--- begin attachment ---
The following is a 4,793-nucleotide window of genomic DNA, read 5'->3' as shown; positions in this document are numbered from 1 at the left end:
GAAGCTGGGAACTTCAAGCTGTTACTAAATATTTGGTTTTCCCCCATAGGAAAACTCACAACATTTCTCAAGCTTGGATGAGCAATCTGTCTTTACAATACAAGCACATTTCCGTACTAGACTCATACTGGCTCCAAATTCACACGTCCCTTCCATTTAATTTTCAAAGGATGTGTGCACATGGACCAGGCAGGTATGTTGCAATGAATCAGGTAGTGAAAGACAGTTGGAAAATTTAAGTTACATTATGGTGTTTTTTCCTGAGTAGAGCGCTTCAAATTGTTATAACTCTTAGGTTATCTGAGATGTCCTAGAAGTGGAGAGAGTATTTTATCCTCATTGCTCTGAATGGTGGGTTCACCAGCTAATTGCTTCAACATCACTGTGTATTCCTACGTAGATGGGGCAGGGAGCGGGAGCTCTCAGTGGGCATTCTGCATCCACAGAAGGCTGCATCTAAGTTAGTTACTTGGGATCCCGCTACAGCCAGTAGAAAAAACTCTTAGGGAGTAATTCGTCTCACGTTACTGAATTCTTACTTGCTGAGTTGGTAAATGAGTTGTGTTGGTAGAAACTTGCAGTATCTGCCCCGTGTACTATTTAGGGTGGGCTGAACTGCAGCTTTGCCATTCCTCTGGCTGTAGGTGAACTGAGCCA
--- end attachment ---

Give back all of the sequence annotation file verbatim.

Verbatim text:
The following is a 4,793-nucleotide window of genomic DNA, read 5'->3' as shown; positions in this document are numbered from 1 at the left end:
GAAGCTGGGAACTTCAAGCTGTTACTAAATATTTGGTTTTCCCCCATAGGAAAACTCACAACATTTCTCAAGCTTGGATGAGCAATCTGTCTTTACAATACAAGCACATTTCCGTACTAGACTCATACTGGCTCCAAATTCACACGTCCCTTCCATTTAATTTTCAAAGGATGTGTGCACATGGACCAGGCAGGTATGTTGCAATGAATCAGGTAGTGAAAGACAGTTGGAAAATTTAAGTTACATTATGGTGTTTTTTCCTGAGTAGAGCGCTTCAAATTGTTATAACTCTTAGGTTATCTGAGATGTCCTAGAAGTGGAGAGAGTATTTTATCCTCATTGCTCTGAATGGTGGGTTCACCAGCTAATTGCTTCAACATCACTGTGTATTCCTACGTAGATGGGGCAGGGAGCGGGAGCTCTCAGTGGGCATTCTGCATCCACAGAAGGCTGCATCTAAGTTAGTTACTTGGGATCCCGCTACAGCCAGTAGAAAAAACTCTTAGGGAGTAATTCGTCTCACGTTACTGAATTCTTACTTGCTGAGTTGGTAAATGAGTTGTGTTGGTAGAAACTTGCAGTATCTGCCCCGTGTACTATTTAGGGTGGGCTGAACTGCAGCTTTGCCATTCCTCTGGCTGTAGGTGAACTGAGCCA